I was clueless and then she told me that the news had just reminded people about those two kids so she wanted to check on us and there I was at the bottom.  It was then that she noticed the line on my cheek.  In her effort to grab me, and my effort to get away, she had given me a scratch from my right ear all the way to my nose.  It was bright red and it hurt like the dickens but right away I knew I got the better end of this exchange.  

Sorry Jean.

Monday, March 3, 2014

One time...

I have often thought about renaming this blog, "One Time..." because most of my stories could start with those two words.  In fact, one time, a friend and I took a road trip to Arizona to check out a Navajo Mission to see if it was needing the support of our youth group.  We had three days to get there, check out the place, and then come back to reality.  What that meant was two full days of driving sixteen hours each way.  I think I assaulted poor Mark with approximately 18,000 stories about things that I had experienced...all of them started with "one time..."

Having said that, One youth group traveled up to Bear Valley to go on a snow trip.  That's what we always called it.  A snow trip.  We were fairly certain that there would be snow the places that we went.  We would load up about thirty kids into a bunch of vehicles and travel the five hours it would take to get to the cabin.  (It may not have actually been five hours but it sure felt like that when we were cramped into ancient sedans that we affectionately called boats.)

I am reminded of these trips because our kids have traveled up to a place this weekend that they are calling the "winter" trip.  It will be cold.  It has the elevation required for snow...but, alas, this weekend is promising to be bereft of snow and the accompanying giant drifts to push people into.  Since this is the first time in years that the youth group has gone and I haven't been a leader I have to say I am a little relieved that there will be safe roads to travel on.  Most of the danger in the weekend will revolve around the mechanical bull in the chalet and the manufactured hill of snow they use to slide down riding sleds made of cardboard and duct tape.

The places I used to go, when I was in high school, were a little more snowy.  In fact, the cabin that we usually rented had to be accessed by snowmobile in the winter.  My dad built a large sled with old skis attached to the bottom to get all of our gear up the mountain.  People had to be ferried up on the backs of these loud hot machines, in the freezing cold, in the dark...before we could start our weekend trip.  It was fun.  It was cold.  It was terrifying.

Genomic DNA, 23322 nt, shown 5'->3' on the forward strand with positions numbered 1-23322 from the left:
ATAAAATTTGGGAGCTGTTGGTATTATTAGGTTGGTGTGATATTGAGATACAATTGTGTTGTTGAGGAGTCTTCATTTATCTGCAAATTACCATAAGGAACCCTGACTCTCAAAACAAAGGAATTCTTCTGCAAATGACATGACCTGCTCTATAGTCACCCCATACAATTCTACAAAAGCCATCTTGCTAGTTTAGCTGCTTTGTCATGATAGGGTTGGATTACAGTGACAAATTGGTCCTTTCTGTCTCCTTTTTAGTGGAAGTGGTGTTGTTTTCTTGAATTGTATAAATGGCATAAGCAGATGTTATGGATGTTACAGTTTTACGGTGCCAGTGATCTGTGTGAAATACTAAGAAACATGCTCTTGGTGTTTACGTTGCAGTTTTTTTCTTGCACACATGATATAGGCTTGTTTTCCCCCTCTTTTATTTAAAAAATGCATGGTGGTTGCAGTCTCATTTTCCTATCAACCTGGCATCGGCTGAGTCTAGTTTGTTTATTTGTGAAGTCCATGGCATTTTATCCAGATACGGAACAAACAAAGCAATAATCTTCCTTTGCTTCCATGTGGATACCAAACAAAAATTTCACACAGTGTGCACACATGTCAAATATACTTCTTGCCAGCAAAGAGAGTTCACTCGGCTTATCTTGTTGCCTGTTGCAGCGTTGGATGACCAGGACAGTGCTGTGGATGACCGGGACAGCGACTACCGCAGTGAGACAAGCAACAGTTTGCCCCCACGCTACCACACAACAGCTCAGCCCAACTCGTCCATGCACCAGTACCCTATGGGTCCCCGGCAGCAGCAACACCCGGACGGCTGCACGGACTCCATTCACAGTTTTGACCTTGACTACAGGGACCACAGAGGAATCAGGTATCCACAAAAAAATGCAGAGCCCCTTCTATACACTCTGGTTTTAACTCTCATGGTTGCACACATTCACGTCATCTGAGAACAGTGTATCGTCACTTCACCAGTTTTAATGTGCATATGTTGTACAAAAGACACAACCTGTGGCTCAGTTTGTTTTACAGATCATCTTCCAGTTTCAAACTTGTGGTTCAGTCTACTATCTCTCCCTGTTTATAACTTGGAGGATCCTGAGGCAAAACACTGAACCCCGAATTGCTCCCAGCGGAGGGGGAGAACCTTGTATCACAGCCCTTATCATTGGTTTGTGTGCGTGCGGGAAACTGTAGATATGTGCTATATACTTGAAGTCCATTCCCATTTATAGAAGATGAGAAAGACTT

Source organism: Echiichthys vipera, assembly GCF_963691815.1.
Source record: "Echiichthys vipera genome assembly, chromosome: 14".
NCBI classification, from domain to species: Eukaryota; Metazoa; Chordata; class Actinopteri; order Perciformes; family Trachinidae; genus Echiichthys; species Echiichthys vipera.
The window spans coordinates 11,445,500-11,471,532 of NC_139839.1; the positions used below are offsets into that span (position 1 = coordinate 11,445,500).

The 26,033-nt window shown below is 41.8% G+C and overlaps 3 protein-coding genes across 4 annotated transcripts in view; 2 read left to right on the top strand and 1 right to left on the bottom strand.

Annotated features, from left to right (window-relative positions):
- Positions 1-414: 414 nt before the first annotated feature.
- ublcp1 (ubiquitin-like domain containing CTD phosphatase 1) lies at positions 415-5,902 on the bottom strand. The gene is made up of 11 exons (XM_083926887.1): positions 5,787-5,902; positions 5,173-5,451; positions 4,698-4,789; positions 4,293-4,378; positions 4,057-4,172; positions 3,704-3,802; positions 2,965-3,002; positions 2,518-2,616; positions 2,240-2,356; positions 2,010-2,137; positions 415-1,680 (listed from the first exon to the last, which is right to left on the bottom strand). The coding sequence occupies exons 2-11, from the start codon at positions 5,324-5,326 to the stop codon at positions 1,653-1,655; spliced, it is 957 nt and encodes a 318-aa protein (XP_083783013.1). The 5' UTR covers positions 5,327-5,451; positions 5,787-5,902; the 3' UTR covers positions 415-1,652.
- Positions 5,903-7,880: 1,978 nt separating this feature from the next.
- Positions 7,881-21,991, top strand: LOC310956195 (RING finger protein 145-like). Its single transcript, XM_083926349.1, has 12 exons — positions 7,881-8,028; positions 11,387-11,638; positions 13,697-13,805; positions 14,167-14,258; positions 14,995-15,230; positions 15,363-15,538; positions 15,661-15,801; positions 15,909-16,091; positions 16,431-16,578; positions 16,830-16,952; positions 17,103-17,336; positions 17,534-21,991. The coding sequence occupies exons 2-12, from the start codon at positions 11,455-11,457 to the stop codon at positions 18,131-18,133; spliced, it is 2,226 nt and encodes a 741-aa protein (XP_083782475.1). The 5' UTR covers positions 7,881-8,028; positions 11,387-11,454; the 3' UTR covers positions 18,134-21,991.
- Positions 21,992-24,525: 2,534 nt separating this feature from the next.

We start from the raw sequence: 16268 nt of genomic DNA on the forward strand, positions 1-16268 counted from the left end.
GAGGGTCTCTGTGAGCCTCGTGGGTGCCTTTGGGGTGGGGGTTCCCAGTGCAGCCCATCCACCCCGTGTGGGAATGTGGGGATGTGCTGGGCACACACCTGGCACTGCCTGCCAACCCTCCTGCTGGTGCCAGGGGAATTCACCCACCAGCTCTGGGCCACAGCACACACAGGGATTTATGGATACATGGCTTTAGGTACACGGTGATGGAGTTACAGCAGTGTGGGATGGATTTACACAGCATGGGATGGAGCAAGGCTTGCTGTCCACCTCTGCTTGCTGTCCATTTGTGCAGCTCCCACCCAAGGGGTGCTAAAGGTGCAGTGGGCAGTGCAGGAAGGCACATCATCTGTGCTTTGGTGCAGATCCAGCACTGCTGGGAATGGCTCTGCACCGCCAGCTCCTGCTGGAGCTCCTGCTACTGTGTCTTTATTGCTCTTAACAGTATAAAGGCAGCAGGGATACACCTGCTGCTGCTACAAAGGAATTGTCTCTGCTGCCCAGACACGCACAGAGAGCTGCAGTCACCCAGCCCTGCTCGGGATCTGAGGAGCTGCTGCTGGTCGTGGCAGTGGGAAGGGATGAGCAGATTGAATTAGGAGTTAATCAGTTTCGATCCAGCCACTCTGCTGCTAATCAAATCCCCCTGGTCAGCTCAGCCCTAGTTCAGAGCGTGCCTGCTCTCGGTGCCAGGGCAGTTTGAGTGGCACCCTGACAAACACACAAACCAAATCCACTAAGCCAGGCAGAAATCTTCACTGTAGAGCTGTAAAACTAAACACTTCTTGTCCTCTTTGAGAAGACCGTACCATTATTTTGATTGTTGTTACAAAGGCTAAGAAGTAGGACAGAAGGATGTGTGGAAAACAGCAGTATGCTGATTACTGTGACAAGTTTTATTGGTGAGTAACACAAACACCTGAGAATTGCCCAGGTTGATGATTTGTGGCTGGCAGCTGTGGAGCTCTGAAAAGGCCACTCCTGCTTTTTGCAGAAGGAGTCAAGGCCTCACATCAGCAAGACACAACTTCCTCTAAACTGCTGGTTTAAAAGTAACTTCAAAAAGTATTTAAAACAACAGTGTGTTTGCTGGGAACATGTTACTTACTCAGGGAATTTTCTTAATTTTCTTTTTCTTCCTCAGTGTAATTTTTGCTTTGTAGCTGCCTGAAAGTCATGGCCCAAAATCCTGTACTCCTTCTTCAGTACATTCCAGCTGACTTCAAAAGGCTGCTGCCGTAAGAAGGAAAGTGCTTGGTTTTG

Allow me to explain.  After we had all gotten up to the cabin and settled into our rooms...that consisted of laying your sleeping bag onto approximately six square feet of floor...we had dinner, singing, a message, and then we goofed around talking about silly things until we fell asleep.

Saturday atop the mountain was always a fun time.  We would have a gigantic breakfast, after figuring out that the "high altitude modifications" on the sides of the hash browns packaging merely meant that they were never going to cook...ever, and then we would play.  Some of the adults would drive people around on the snowmobiles that were rented for the weekend.  Everyone else would attempt to slide down the impossibly steep hills in front of the cabin on little disks of plastic.  I'm going to go ahead and say that it was fun...for others...but it wasn't my thing.  I'm particular about my sledding activities.

It is my thinking that the hill should be climbed...first...and then slide back down to where you rest.  It takes away from the fun of the ride if you have twenty people at the top yelling that you should climb faster so that someone else can have a turn having fun. It's a minor point but an important one in my book.  Additionally, the hill that they had chosen to slide down was dangerously close to several large trees and two even larger cabins.

Given that the hill was fraught with peril, I decided to hop around on the snowbank at the crest of the hill. This at least seemed to be fraught with safety...or so I thought.  As I walked around atop this crunchy pile of snow I started hopping into the powder.  I would go in up to my knees, then I could sit on the seat I had just formed for myself.  I had done it a few times and thought it was fun.  I looked a little like Tim Conway from when he did his Dorf character.  I could lean forward and back and my legs, from the knees down, were held fast in the snow.